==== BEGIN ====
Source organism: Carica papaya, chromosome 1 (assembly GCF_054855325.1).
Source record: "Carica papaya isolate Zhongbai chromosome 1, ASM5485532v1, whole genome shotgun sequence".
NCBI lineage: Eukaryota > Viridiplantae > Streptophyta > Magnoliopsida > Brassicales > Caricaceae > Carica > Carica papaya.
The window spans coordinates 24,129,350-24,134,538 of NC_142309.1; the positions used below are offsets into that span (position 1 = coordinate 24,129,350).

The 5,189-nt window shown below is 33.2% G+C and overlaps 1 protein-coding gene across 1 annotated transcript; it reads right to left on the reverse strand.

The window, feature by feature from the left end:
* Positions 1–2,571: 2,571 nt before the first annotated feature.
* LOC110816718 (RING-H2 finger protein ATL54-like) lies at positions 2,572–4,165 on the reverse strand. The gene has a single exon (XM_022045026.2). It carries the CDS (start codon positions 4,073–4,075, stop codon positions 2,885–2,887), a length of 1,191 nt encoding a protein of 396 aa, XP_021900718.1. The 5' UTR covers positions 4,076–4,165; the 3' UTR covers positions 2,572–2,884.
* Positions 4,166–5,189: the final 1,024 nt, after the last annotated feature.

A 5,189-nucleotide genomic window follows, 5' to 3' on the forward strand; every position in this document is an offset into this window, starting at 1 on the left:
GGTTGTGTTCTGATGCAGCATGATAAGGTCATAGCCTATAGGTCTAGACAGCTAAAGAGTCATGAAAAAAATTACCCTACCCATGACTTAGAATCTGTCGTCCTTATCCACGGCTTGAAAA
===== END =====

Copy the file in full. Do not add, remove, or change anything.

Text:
Source organism: Carica papaya, chromosome 1 (assembly GCF_054855325.1).
Source record: "Carica papaya isolate Zhongbai chromosome 1, ASM5485532v1, whole genome shotgun sequence".
NCBI lineage: Eukaryota > Viridiplantae > Streptophyta > Magnoliopsida > Brassicales > Caricaceae > Carica > Carica papaya.
The window spans coordinates 24,129,350-24,134,538 of NC_142309.1; the positions used below are offsets into that span (position 1 = coordinate 24,129,350).

The 5,189-nt window shown below is 33.2% G+C and overlaps 1 protein-coding gene across 1 annotated transcript; it reads right to left on the reverse strand.

The window, feature by feature from the left end:
* Positions 1–2,571: 2,571 nt before the first annotated feature.
* LOC110816718 (RING-H2 finger protein ATL54-like) lies at positions 2,572–4,165 on the reverse strand. The gene has a single exon (XM_022045026.2). It carries the CDS (start codon positions 4,073–4,075, stop codon positions 2,885–2,887), a length of 1,191 nt encoding a protein of 396 aa, XP_021900718.1. The 5' UTR covers positions 4,076–4,165; the 3' UTR covers positions 2,572–2,884.
* Positions 4,166–5,189: the final 1,024 nt, after the last annotated feature.

A 5,189-nucleotide genomic window follows, 5' to 3' on the forward strand; every position in this document is an offset into this window, starting at 1 on the left:
GGTTGTGTTCTGATGCAGCATGATAAGGTCATAGCCTATAGGTCTAGACAGCTAAAGAGTCATGAAAAAAATTACCCTACCCATGACTTAGAATCTGTCGTCCTTATCCACGGCTTGAAAA